J. New Mexico

On August 14, 2015, a federal court denied a local stakeholder requests to enjoin the DOI from approving more Mancos Shale drilling permits (see OMM July 21, 2015, Client Alert, Current Developments Affecting Hydraulic Fracturing Operations). The court found that evidence presented by the plaintiffs (which include Navajo tribal groups) “…does not persuade the Court that the BLM’s [permit] approval…were arbitrary or capricious, or that the BLM arrived upon them without taking a hard look at the environmental consequences.” The plaintiffs are expected to appeal the decision to the U.S. Court of Appeals for the Tenth Circuit.


K. Consideration of Seismic Impacts

On September 10, 2015, the Texas Railroad Commission (“TRC”) found that activities at waste injection wells could not be linked to the earthquakes occurring in the same vicinity.

At the same time, international tribunals indicated a willingness to consider seismic impacts. A Dutch court ruled, in September 2015, that an oil company co-owned by ExxonMobil Corp. and Royal Dutch Shell PLC is required to pay property owners who claim that their property value has decreased as a result of earthquakes in the vicinity of their property allegedly caused by nearby oil and gas operations.10

In August 2015, the BC Oil and Gas Commission approved amendments to regulations for oil and gas drilling in the province, which require certain actions to be taken in the event of a seismic event occurring within a three-kilometer radius of a disposal or fracking operation. In addition, waste and reservoir storage regulations were strengthened, and enhanced testing and analysis requirements were implemented.

L. Rail Transportation

On October 9, 2015, the Department of Transportation (“DOT”) and the Federal Railroad Administration (“FRA”) announced plans to issue a safety advisory recommending increased and improved inspection of rail defects and flaws. The FRA also indicated it will explore the need for rail-head wear standards and potentially require railroads to slow trains or replace a rail when certain conditions pose a safety risk. Following the derailment of 27 cars and the evacuation of hundreds of local area residents in West Virginia on February 16, 2015, the FRA secured a commitment from CSX Corporation to perform “real time” comparisons of inspection data with prior data in order to provide for early identification of conditions that have worsened between inspections.

As reported in our April edition, the FRA published a notice of proposed rulemaking titled “Risk Reduction Program,” which would require railroad operators to prepare and submit a risk management plan that identifies “applicable hazards and…plans to mitigate, if not eliminate…risk.” The proposed rule would be applicable to all Class I railroads and any railroad with an “inadequate safety performance” record, as determined by the Secretary of Transportation. The comment period for this proposed rule was reopened two times, with the second extension expiring on September 18, 2015.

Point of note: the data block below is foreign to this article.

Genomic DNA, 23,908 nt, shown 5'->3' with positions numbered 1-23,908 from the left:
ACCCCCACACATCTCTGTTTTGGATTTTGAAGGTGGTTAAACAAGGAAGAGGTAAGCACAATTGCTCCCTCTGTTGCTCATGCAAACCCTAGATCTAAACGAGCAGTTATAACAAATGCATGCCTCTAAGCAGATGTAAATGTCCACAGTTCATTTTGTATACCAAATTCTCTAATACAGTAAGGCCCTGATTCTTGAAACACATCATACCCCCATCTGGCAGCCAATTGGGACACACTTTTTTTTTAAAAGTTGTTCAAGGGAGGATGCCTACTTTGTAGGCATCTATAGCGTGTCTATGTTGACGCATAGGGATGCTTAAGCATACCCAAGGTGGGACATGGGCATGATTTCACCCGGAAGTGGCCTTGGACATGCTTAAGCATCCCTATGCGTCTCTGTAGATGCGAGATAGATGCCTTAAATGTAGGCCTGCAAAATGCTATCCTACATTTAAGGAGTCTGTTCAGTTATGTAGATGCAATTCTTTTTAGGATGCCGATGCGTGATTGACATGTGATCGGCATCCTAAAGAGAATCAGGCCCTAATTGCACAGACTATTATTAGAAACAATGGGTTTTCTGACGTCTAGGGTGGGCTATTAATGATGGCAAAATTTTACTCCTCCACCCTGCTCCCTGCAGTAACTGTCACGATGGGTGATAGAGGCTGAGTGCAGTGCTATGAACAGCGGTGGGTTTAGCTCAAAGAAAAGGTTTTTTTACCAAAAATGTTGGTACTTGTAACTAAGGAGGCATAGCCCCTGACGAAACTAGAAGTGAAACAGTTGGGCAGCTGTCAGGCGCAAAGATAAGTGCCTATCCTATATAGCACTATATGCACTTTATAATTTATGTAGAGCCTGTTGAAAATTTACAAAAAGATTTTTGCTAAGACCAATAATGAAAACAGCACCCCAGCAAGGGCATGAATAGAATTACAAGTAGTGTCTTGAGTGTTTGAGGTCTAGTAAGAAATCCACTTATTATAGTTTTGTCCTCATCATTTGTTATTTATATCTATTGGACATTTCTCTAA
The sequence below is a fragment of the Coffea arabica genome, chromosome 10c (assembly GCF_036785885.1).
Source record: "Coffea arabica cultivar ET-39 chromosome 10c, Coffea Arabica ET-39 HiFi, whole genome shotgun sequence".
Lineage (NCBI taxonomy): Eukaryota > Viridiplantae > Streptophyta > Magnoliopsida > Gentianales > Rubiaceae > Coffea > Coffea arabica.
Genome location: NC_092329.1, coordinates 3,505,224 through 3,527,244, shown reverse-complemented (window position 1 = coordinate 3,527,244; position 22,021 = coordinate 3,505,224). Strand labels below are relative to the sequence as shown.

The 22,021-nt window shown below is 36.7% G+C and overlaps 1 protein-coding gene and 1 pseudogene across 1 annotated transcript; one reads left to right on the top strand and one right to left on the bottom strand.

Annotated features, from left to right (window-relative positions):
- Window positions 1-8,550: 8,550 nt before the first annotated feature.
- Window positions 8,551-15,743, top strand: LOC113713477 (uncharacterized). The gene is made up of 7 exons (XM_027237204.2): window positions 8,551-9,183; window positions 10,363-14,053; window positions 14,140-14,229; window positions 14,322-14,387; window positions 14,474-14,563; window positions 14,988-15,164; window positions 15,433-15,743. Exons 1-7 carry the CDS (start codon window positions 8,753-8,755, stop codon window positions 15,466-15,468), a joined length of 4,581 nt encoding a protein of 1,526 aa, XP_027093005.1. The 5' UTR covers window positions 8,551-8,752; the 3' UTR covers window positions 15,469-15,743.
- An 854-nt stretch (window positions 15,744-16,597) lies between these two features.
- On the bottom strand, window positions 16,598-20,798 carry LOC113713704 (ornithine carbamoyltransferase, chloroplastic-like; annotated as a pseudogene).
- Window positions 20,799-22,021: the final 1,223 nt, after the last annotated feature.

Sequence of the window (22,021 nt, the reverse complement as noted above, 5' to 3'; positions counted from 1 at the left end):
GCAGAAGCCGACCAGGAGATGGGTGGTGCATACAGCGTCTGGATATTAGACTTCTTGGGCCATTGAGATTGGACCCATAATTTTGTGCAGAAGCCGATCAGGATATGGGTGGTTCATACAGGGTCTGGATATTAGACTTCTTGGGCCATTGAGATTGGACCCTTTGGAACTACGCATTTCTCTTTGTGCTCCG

M. Toxicity Risk

study conducted by the Stanford University Institute for the Environment on July 21, 2015, concludes that additional safeguards would be beneficial for shallow fracking operations (operations where fracking activity occurs less than one mile from the surface). Shallow fracking accounts for approximately sixteen percent of total wells. According to the study, “only Colorado and Texas provide additional oversight or data transparency regardless of how shallow the fracturing occurs, even when millions of gallons of water and chemicals are used.” The study suggests requiring operators to provide more information about the distance between groundwater resources and potential fractures; creating a mandatory state or federal registry for all shallow fracking operations; and requiring pre-drilling and post-stimulation water testing to ensure that fracking operations are not impacting drinking water reservoirs.

report released in the journal Endocrinology11 on October 14, 2015, found “23 commonly used oil and natural gas operation chemicals” can have “possible adverse developmental and reproductive health outcomes in humans and animals.” The study found decreased sperm count and increased testes, body, heart, and thymus weights in prenatal male mice exposed to certain fracking chemicals.

Some commentators have suggested that additional testing on fracking chemicals may be required pursuant to the Toxic Substances Control Act if reform legislation pending in the Senate is passed (the House has already approved a comparable measure).

N. United Kingdom

On August 13, 2015, government officials announced measures that will be implemented in order to fast-track shale gas planning applications to “ensure communities and the industry benefit from a swift process for developing safe and suitable new sites.” The government will target local councils that repeatedly take longer than the sixteen-week statutory timeframe required in making a decision on applications.

[1] Wyo. v. Dep’t of Interior, D. Wyo., No. 2:15-CV-00043 (D. Wyo. Sep. 30, 2015).
[2] Osage Producers' Association v. Jewell et al., No. 4:15-cv-00367 (N.D. Okla. Aug. 10, 2015), available here; Osage Mineral Council v. U.S. Department of the Interior et al., No. 4:15-cv-00371 (N.D. Okla. Aug. 10, 2015), available here.
[3] Id.
[4] Summit Petroleum Corp. v. EPA, 690 F.3d 733 (6th Cir. 2012).
[5] Pat Ware, Toxics, Water Use Top Fracking Concerns: Researcher, BLOOMBERG BNA: DAILY ENVIRONMENTAL REPORT (Sep. 30, 2015).
[6] Pennsylvania General Energy Co. LLC v. Grant Township, No. 1:14-cv-00209 (W.D. Pa. Oct. 14, 2015).
[7] Leslie Pappas, Pennsylvania Promotes Use of Mine Water for Fracking, BLOOMBERG BNA: DAILY ENVIRONMENTAL REPORT (Oct 8, 2015).
[8] The Oil and Gas Conservation Act. Colo. Rev. Stat. Sec. 34-60-102.
[9] California Public Resources Code Sec. 21000 et seq.
[10] Keith Goldberg, Exxon-Shell JV Must Pay For Quake Damage, Dutch Court Says, LAW360 (Sep. 2, 2015).
[11] Authors of the study include researchers from Duke University, the University of Missouri, the University of Massachusetts, IDEXX RADIL Pathology, and the U.S. Geological Survey's Columbia Environmental Research Center.

This memorandum is a summary for general information and discussion only and may be considered an advertisement for certain purposes. It is not a full analysis of the matters presented, may not be relied upon as legal advice, and does not purport to represent the views of our clients or the Firm. Eric Rothenberg, an O'Melveny partner licensed to practice law in Missouri and New York, Jesse Glickstein, an O'Melveny associate licensed to practice law in the District of Columbia, New Jersey, and New York contributed to the content of this newsletter. The views expressed in this newsletter are the views of the authors except as otherwise noted.